Playwright: Susan Hahn
At: 16th Street Theater,
6420 16th St., Berwyn
Runs through: Aug. 2
BY CATEY SULLIVAN
With a sharp, intelligent wonder, poet Susan Hahn creates a world of ruby wings tipped in black and blood and broken hearts that vanish at the feather brush of an agile master magician. This is poetry for connoisseurs of the genre. And for those who run from poetry for fear of a stultifying onslaught of irrelevant, obtuse fancy. With Hahn's The Scarlet Ibis, 16th Street Theater offers poetry as theater in the guise of a mood and atmosphere as vivid as a slash in the skin.
In staging the 34 poems in Hahn's slim volume The Scarlet Ibis, 16th Street Artistic Director Ann Filmer creates kinetic illustrations that evoke jagged, sharp stories and sudden flights of emotional fancy. With a trio of actors working in a feverdream of light, sound and lush video design, The Scarlet Ibis isn't so much a narrative as ambiance and a million needle points of recognition. Hahn's terse, luxurious words compact experiences and emotions that can unfold over hours, days, years and even lifetimes into moments. Here, a suavely debonair, top-hat-wearing magician astounds with disappearing lady tricks and a lady levitates under the abracadabra spell of romance. But the Lady ( Amy Dunlap ) and the Magician ( Matt Olson at opening; Ed Dzialo through Aug. 2 ) always circle back to the Bird ( Kathleen Powers ) : a corseted, crested avian fantasy who invokes the Egyptian god Thoth—a cruelly caged wild creature and a brilliantly colored predator capable of thriving in piranha-infested waters .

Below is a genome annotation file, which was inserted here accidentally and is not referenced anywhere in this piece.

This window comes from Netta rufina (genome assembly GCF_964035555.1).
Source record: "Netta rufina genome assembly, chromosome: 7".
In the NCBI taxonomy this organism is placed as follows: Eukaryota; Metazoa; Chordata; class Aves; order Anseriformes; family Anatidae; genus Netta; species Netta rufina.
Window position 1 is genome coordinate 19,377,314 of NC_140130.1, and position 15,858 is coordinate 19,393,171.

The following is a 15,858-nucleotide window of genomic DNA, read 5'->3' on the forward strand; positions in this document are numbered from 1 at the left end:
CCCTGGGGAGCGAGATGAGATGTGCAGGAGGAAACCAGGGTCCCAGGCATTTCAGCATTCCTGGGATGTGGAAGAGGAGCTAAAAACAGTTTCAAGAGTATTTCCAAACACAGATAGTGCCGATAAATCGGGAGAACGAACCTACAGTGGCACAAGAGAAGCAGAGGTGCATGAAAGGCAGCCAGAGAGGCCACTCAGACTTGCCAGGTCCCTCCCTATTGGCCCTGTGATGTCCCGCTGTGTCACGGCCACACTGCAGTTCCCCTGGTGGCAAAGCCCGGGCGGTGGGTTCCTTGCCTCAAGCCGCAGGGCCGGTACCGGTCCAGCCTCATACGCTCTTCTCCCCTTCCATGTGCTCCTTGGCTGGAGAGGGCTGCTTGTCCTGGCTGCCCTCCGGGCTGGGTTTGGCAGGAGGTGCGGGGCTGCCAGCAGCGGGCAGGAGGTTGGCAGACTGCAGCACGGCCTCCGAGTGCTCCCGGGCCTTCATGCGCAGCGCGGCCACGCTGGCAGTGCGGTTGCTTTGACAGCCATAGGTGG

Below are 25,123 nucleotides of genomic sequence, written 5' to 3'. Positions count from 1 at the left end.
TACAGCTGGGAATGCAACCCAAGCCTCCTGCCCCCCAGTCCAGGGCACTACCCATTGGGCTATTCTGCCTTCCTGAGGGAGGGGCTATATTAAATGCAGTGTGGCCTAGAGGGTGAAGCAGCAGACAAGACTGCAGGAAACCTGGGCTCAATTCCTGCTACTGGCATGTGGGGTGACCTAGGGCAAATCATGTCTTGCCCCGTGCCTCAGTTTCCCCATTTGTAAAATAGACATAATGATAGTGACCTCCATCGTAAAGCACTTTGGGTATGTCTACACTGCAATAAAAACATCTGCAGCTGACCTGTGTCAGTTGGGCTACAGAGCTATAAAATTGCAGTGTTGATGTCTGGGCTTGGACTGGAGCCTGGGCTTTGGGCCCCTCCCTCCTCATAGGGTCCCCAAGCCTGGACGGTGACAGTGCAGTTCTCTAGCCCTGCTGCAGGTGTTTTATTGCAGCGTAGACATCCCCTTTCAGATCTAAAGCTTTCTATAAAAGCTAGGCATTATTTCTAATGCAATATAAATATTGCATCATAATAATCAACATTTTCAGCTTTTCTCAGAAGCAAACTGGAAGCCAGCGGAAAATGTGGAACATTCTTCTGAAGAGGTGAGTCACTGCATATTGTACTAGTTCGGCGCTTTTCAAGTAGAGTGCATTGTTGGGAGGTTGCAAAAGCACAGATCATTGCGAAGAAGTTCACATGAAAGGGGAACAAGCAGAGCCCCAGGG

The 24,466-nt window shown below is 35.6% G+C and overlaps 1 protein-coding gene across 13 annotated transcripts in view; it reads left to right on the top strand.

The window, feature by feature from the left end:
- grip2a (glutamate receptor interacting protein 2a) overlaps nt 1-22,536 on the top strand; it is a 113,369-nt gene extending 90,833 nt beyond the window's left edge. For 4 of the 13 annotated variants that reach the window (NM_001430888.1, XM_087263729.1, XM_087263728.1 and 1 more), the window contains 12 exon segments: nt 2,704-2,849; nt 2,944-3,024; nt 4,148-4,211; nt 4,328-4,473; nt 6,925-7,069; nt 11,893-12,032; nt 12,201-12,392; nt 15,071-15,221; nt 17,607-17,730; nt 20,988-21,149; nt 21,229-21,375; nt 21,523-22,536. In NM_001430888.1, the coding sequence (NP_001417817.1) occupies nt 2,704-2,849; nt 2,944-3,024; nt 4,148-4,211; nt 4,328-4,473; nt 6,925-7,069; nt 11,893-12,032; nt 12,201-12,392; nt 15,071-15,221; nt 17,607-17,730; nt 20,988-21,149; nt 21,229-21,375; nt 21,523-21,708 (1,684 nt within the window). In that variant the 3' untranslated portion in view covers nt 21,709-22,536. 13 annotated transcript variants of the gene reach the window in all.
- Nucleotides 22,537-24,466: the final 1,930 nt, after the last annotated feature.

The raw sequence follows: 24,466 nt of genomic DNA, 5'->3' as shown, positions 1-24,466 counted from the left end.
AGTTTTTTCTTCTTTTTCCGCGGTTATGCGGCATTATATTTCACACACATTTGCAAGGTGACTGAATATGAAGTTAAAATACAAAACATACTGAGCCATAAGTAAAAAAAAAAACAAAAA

How audiences interpret The Scarlet Ibis—either in its entirety or in its individual constellations of words and motion—will be as varied as audience members themselves. In place of a traditional story or crisply defined monologue, there is an immersion in reflective possibilities. When the Bird cries out that she's tired of history, the cry can stand as the final breath of human existence, a commentary on the rapacious history of civilization on its earthly home or anything in between. When the piece ruminates on the insanity of growth—a billion cells dividing at a speed far exceeding the surety of safety—it can evoke the sprawl of a billion strip malls, the agony of an individual cancer or the delirious joy of shedding a tired, abused skin to make way for a personal resurgence. The power of The Scarlet Ibis lies not in its ability to put forth a single message or story but in its ability to evoke an infinite number of them.
The 45-minute production is infused with composer and sound designer Barry Bennett's original music, Kristin Reeves' marvelous video design and Mac Vaughey's haunting lighting as it is infused with them. The result? Words, magic and motion.